Judge Camille R. McMullen of the Tennessee Criminal Court of Appeals wrote in her opinion that Shaw’s conviction, ordinarily a Class B felony, was punished as a Class A felony because he was a Range II, multiple offender, and because his offense occurred within 1,000 feet of a childcare center. He was subject to a sentence range of 12-20 years. He was also required to serve “at least the minimum sentence for [his] appropriate range” at 100%. The trial court sentenced him to 15 years, with 12 years at 100% and the remaining three years at 35%.

The judge also explained that Tennessee courts have long recognized that “possession” [as used in the drug statutes] “may be either actual or constructive.” It has been defined as “the ability to reduce an object to actual possession.” However, the judge wrote, “[t]he mere presence of a person in an area where drugs are discovered is not, alone, sufficient.”

In challenging the sufficiency of the evidence, Shaw contended that the State failed to establish constructive possession because the drugs and digital scales were concealed inside the SUV prior to the crash and that he was merely present in the area where the drugs were found. Judge McMullen said that a close review of the record showed that a clear plastic bag of powder cocaine was located in the front center console of the SUV Shaw was driving. Officer Wilson testified that it was “just tied and sitting there … along with [the chunk of crack cocaine]. I saw it first.” Shaw drove a car in which powder cocaine was seen in plain view. Despite his familiarity with the appearance of cocaine, as evidenced by the drugs recovered from his person, Shaw drove the SUV to the apartment complex, exited and later re-entered the SUV, and again drove away. Judge McMullen reasoned that “[C]ertainly, Shaw’s proximity to the drugs for the period in which he operated the SUV increased his ability to reduce the drugs to his control.”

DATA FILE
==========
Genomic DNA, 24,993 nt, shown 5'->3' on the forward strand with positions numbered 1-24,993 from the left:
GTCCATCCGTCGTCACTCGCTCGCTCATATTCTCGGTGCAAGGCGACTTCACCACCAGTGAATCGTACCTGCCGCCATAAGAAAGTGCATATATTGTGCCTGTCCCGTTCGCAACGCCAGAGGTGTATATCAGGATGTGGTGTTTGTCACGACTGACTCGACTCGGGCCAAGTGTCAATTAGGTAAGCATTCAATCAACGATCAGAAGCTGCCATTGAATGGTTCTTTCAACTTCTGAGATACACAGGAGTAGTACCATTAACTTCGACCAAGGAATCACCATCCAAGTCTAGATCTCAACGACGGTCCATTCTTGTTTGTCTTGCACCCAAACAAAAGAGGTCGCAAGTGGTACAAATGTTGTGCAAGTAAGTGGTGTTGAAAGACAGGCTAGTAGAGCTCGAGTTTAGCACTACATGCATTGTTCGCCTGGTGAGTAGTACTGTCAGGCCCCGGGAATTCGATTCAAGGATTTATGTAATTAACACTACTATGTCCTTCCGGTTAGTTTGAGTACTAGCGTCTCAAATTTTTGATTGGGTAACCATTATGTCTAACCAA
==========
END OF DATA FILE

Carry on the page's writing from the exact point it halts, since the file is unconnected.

In addition to the plain view nature of the drugs and Shaw’s proximity to and familiarity with the drugs, McMullen and the Criminal Court of Appeals found it significant that he was the only occupant of a car from which a large amount of drugs was seized. In addition, his repeated attempts to evade police officers implied guilty knowledge of the presence of the drugs and digital scales recovered from inside the SUV. Based on all of the above factors combined, any rational juror could have found that Shaw was in constructive possession of the drugs and the digital scales in this case.

The Tennessee Criminal Court of Appeals affirmed Shaw’s convictions for possession of cocaine with the intent to sell or deliver within 1,000 feet of a childcare center and possession of drug paraphernalia.
State v. Shaw, Slip Copy, 2013 WL 5310489 (Tenn.Crim.App. Sept. 20, 2013).

Questions about traffic stops or other issues in a criminal case?
Kevin Patterson has been providing professional legal services to individuals and businesses in the greater Memphis area since 1983. When you ask Kevin to assist you with your legal issue, he will treat your case with the dedicated service and attention it deserves. Call Kevin at 901.300.4820 or e-mail at kevin@kgplawfirm.com to discuss your legal matter. We look forward to hearing from you.